Gyun Hur: “I wouldn’t know any other way”
In this performance series, I wouldn’t know any other way, artist Gyun Hur stays present for seven days with her installation in Death Becomes Her, deconstructing silk flowers and placing them on the existing work, and physically placing herself on a photograph of her as a young child in her grandmother’s garden. Through gestures of repetition, Hur meditates on loss, trauma, assimilation, and redemption. In many ways, she is recreating her childhood play in her grandmother’s garden in Waegwan, South Korea. Until the age of four—when her grandmother sold the house and land to move to the city—Hur would play in the garden creating “meals” from the flowers, stones and leaves. Once the garden was left untended and the caring stopped, it began to lose its vitality until it disappeared entirely.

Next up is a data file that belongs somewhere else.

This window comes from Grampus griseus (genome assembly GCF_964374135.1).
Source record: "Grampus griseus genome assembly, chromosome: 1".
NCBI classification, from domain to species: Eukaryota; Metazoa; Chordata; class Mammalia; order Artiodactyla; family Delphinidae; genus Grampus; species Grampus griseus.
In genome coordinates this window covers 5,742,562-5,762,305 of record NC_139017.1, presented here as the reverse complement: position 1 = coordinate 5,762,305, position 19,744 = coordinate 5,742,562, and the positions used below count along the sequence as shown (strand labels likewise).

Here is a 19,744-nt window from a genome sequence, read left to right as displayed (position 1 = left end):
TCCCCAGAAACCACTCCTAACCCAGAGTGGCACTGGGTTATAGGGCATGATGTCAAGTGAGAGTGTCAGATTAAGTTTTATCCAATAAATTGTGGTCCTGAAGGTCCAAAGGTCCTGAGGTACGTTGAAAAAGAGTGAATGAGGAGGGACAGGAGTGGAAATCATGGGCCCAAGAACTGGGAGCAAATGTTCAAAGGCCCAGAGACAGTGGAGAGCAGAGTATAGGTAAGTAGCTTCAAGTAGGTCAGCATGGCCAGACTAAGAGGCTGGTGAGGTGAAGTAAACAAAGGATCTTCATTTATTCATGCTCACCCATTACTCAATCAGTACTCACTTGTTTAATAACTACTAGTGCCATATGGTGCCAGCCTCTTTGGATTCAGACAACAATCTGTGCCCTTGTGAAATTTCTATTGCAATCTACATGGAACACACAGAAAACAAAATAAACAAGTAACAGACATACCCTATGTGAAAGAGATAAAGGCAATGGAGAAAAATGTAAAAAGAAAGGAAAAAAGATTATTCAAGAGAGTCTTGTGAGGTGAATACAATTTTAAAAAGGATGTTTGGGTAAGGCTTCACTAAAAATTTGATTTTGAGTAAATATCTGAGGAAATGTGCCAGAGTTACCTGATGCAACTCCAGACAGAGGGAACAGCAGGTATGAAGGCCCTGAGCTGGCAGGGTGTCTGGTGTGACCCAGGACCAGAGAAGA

The memory of this garden is one of joy but it also harbors a sense of impermanence that is embedded in the artist’s personal and historical memories as a member of the Asian diaspora. Hur’s actions mimic the tending of a garden, which in turn relates to the tending of ourselves in life and death. This thoughtful performance series will slowly change her work throughout the run of the exhibition, questioning how we tend to memories. What does it mean to continue to remember and cherish the inner thoughts and memories that anchor us?